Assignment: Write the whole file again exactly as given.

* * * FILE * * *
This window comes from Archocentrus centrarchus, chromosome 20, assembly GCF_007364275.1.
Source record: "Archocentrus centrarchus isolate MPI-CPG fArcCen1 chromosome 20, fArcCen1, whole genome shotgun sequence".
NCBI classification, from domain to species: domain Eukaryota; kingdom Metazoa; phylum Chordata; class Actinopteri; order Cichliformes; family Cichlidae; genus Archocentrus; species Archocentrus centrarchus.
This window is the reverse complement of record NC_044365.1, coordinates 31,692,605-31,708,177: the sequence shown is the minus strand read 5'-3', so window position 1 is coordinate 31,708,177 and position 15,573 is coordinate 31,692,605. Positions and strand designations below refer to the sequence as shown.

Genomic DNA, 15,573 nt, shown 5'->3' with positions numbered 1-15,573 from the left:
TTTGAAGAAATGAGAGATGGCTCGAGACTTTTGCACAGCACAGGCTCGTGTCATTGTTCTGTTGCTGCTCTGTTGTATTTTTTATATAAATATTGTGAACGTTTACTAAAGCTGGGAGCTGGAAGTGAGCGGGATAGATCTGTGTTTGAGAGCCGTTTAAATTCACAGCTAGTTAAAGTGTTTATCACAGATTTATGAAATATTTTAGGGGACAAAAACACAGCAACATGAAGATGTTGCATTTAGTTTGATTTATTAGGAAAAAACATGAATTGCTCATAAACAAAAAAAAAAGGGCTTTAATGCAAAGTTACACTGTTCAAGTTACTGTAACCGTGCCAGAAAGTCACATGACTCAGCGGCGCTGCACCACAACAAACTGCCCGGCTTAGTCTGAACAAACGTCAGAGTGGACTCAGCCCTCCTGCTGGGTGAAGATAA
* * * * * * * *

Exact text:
This window comes from Archocentrus centrarchus, chromosome 20, assembly GCF_007364275.1.
Source record: "Archocentrus centrarchus isolate MPI-CPG fArcCen1 chromosome 20, fArcCen1, whole genome shotgun sequence".
NCBI classification, from domain to species: domain Eukaryota; kingdom Metazoa; phylum Chordata; class Actinopteri; order Cichliformes; family Cichlidae; genus Archocentrus; species Archocentrus centrarchus.
This window is the reverse complement of record NC_044365.1, coordinates 31,692,605-31,708,177: the sequence shown is the minus strand read 5'-3', so window position 1 is coordinate 31,708,177 and position 15,573 is coordinate 31,692,605. Positions and strand designations below refer to the sequence as shown.

Genomic DNA, 15,573 nt, shown 5'->3' with positions numbered 1-15,573 from the left:
TTTGAAGAAATGAGAGATGGCTCGAGACTTTTGCACAGCACAGGCTCGTGTCATTGTTCTGTTGCTGCTCTGTTGTATTTTTTATATAAATATTGTGAACGTTTACTAAAGCTGGGAGCTGGAAGTGAGCGGGATAGATCTGTGTTTGAGAGCCGTTTAAATTCACAGCTAGTTAAAGTGTTTATCACAGATTTATGAAATATTTTAGGGGACAAAAACACAGCAACATGAAGATGTTGCATTTAGTTTGATTTATTAGGAAAAAACATGAATTGCTCATAAACAAAAAAAAAAGGGCTTTAATGCAAAGTTACACTGTTCAAGTTACTGTAACCGTGCCAGAAAGTCACATGACTCAGCGGCGCTGCACCACAACAAACTGCCCGGCTTAGTCTGAACAAACGTCAGAGTGGACTCAGCCCTCCTGCTGGGTGAAGATAA